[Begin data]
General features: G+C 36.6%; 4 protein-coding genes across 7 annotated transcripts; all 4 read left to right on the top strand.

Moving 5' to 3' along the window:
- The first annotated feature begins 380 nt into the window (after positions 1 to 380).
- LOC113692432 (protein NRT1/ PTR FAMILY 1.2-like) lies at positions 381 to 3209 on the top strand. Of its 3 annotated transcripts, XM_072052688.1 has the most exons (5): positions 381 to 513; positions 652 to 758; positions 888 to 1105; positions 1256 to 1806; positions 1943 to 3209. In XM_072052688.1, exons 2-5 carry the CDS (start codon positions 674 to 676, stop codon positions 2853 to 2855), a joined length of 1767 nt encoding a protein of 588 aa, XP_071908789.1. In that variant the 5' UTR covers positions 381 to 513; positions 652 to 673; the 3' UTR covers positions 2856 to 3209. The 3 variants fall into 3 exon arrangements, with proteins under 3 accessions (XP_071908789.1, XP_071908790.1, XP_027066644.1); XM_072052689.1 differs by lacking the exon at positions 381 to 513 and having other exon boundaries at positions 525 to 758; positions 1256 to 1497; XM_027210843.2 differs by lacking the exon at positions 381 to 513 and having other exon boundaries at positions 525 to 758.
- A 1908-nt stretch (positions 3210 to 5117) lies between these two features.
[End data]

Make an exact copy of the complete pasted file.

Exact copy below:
General features: G+C 36.6%; 4 protein-coding genes across 7 annotated transcripts; all 4 read left to right on the top strand.

Moving 5' to 3' along the window:
- The first annotated feature begins 380 nt into the window (after positions 1 to 380).
- LOC113692432 (protein NRT1/ PTR FAMILY 1.2-like) lies at positions 381 to 3209 on the top strand. Of its 3 annotated transcripts, XM_072052688.1 has the most exons (5): positions 381 to 513; positions 652 to 758; positions 888 to 1105; positions 1256 to 1806; positions 1943 to 3209. In XM_072052688.1, exons 2-5 carry the CDS (start codon positions 674 to 676, stop codon positions 2853 to 2855), a joined length of 1767 nt encoding a protein of 588 aa, XP_071908789.1. In that variant the 5' UTR covers positions 381 to 513; positions 652 to 673; the 3' UTR covers positions 2856 to 3209. The 3 variants fall into 3 exon arrangements, with proteins under 3 accessions (XP_071908789.1, XP_071908790.1, XP_027066644.1); XM_072052689.1 differs by lacking the exon at positions 381 to 513 and having other exon boundaries at positions 525 to 758; positions 1256 to 1497; XM_027210843.2 differs by lacking the exon at positions 381 to 513 and having other exon boundaries at positions 525 to 758.
- A 1908-nt stretch (positions 3210 to 5117) lies between these two features.